Some years ago, I came across a late-medieval painting at the National Portrait Gallery. I was struck by it because the painter had included in this pieta his patron, staring boldly out at the viewer. I've searched online but can't find it - so here's a sketch I did of it at the time (note that I updated the patron, with a pinstriped suit).
Since then, I've always been rather drawn to the idea of including a patron in a work of art. After all, the great writers in my novel - Defoe, Swift, Pope - were always up for name-checking their sponsors. If it was good enough for those three, it's good enough for me.
But why not use pictures, too?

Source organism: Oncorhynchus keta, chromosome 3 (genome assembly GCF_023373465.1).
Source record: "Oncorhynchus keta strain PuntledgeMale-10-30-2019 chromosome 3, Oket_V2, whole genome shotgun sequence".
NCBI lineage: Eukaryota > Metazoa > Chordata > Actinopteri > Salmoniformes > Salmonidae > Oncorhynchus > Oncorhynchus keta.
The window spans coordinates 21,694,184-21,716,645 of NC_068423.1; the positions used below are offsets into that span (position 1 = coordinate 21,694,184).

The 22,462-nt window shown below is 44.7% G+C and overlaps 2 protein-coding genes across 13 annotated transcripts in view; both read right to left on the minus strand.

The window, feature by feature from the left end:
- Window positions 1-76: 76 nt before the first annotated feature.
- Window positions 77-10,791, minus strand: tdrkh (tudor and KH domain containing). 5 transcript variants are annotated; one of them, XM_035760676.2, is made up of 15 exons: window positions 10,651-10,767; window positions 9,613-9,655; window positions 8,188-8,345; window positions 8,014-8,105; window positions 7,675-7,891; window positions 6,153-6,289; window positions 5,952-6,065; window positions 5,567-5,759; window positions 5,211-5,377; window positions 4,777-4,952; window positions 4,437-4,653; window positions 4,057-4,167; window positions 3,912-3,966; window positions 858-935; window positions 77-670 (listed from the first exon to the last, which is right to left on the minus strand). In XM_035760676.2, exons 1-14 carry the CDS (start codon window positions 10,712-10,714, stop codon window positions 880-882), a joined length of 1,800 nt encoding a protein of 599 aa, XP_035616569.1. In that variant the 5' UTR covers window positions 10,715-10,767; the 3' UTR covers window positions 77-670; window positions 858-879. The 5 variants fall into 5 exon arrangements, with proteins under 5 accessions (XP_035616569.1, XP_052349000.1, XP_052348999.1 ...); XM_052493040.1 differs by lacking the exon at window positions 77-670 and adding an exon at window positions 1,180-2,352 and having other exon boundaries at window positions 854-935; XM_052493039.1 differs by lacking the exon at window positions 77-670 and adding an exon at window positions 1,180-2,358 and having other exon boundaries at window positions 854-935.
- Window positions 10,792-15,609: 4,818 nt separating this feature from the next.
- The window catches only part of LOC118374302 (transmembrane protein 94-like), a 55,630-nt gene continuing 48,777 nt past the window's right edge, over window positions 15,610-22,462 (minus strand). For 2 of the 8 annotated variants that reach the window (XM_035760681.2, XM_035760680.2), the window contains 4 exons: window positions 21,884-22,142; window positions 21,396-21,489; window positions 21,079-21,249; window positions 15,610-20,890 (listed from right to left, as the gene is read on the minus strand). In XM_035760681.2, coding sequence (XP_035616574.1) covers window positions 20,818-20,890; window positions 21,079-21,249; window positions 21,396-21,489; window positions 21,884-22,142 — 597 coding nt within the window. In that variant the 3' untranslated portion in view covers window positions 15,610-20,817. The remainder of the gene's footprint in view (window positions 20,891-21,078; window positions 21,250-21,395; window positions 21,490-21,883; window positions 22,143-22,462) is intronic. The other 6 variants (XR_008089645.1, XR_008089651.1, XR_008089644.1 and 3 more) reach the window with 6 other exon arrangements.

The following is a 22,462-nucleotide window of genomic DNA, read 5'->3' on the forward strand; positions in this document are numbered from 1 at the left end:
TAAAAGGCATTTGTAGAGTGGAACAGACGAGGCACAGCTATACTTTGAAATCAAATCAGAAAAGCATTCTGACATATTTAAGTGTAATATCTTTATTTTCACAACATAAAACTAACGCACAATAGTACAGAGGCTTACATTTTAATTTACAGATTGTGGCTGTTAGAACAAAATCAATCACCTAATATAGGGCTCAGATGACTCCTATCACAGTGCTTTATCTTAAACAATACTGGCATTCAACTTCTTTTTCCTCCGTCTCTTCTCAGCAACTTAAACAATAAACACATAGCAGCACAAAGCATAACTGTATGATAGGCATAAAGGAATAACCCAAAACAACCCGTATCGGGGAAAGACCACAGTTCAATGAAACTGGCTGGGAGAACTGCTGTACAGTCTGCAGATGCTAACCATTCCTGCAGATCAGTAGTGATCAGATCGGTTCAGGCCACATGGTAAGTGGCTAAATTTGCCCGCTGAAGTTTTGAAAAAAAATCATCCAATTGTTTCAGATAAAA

If I had been alive when, say, Swift was writing Gulliver's Travels, and if he'd asked me for a few quid to support him in writing and publishing that groundbreaking novel, I'd have leapt at the chance. Here's a few quid, Jonny, I might have said - just make sure you get a good likeness of me among the Lilliputians. Something like this, perhaps:
Well, I missed that chance.
But you, happily, have not missed the chance to be pictured in MY novel. Hurrah!, I hear you say. Because for a paltry total of £120 you can upgrade your current pledge and ensure literary immortality as one of the rich, powerful or talented characters in the book. (If you have pledged more than that sum already, this additional feature will cost you just £90 more).
I've already got one pledge for this - you know who you are! Thank you! - and another face has been taken by somebody who substantially inspired me in writing this book. He's a hugely successful writer, campaigner, improvisational performer and champion of a certain approach to clothing. Can you guess who he is?
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